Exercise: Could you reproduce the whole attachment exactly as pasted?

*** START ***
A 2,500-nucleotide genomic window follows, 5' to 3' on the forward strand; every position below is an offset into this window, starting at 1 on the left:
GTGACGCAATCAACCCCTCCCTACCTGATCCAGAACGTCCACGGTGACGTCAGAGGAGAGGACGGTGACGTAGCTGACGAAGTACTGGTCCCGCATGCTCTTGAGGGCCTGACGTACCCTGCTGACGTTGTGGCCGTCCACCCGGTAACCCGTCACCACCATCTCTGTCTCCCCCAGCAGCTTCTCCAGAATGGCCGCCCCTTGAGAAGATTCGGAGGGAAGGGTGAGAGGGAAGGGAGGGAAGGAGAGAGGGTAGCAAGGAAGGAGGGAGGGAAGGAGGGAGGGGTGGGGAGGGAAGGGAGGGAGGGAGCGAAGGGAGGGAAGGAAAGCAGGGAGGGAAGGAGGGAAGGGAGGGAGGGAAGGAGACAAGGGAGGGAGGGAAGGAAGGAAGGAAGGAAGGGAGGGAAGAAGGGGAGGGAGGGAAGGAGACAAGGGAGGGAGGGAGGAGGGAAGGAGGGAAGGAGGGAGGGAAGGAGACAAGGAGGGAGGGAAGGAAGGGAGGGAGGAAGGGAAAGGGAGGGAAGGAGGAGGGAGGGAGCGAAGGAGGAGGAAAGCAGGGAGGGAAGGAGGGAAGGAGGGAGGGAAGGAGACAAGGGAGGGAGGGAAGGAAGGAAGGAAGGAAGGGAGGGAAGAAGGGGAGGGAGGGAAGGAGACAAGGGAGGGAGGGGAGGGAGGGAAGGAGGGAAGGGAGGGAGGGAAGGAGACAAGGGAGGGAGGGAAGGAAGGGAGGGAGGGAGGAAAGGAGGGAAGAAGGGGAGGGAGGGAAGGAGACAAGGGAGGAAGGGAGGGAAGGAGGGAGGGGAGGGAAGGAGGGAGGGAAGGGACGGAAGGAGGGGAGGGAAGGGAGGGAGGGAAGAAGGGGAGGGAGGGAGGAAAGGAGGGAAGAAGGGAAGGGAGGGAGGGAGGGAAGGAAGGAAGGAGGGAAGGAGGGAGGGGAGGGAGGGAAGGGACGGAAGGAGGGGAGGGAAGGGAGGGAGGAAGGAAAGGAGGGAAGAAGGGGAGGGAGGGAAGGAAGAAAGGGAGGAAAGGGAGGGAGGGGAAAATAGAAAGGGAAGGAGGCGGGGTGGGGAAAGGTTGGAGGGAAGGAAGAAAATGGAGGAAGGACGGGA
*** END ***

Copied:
A 2,500-nucleotide genomic window follows, 5' to 3' on the forward strand; every position below is an offset into this window, starting at 1 on the left:
GTGACGCAATCAACCCCTCCCTACCTGATCCAGAACGTCCACGGTGACGTCAGAGGAGAGGACGGTGACGTAGCTGACGAAGTACTGGTCCCGCATGCTCTTGAGGGCCTGACGTACCCTGCTGACGTTGTGGCCGTCCACCCGGTAACCCGTCACCACCATCTCTGTCTCCCCCAGCAGCTTCTCCAGAATGGCCGCCCCTTGAGAAGATTCGGAGGGAAGGGTGAGAGGGAAGGGAGGGAAGGAGAGAGGGTAGCAAGGAAGGAGGGAGGGAAGGAGGGAGGGGTGGGGAGGGAAGGGAGGGAGGGAGCGAAGGGAGGGAAGGAAAGCAGGGAGGGAAGGAGGGAAGGGAGGGAGGGAAGGAGACAAGGGAGGGAGGGAAGGAAGGAAGGAAGGAAGGGAGGGAAGAAGGGGAGGGAGGGAAGGAGACAAGGGAGGGAGGGAGGAGGGAAGGAGGGAAGGAGGGAGGGAAGGAGACAAGGAGGGAGGGAAGGAAGGGAGGGAGGAAGGGAAAGGGAGGGAAGGAGGAGGGAGGGAGCGAAGGAGGAGGAAAGCAGGGAGGGAAGGAGGGAAGGAGGGAGGGAAGGAGACAAGGGAGGGAGGGAAGGAAGGAAGGAAGGAAGGGAGGGAAGAAGGGGAGGGAGGGAAGGAGACAAGGGAGGGAGGGGAGGGAGGGAAGGAGGGAAGGGAGGGAGGGAAGGAGACAAGGGAGGGAGGGAAGGAAGGGAGGGAGGGAGGAAAGGAGGGAAGAAGGGGAGGGAGGGAAGGAGACAAGGGAGGAAGGGAGGGAAGGAGGGAGGGGAGGGAAGGAGGGAGGGAAGGGACGGAAGGAGGGGAGGGAAGGGAGGGAGGGAAGAAGGGGAGGGAGGGAGGAAAGGAGGGAAGAAGGGAAGGGAGGGAGGGAGGGAAGGAAGGAAGGAGGGAAGGAGGGAGGGGAGGGAGGGAAGGGACGGAAGGAGGGGAGGGAAGGGAGGGAGGAAGGAAAGGAGGGAAGAAGGGGAGGGAGGGAAGGAAGAAAGGGAGGAAAGGGAGGGAGGGGAAAATAGAAAGGGAAGGAGGCGGGGTGGGGAAAGGTTGGAGGGAAGGAAGAAAATGGAGGAAGGACGGGA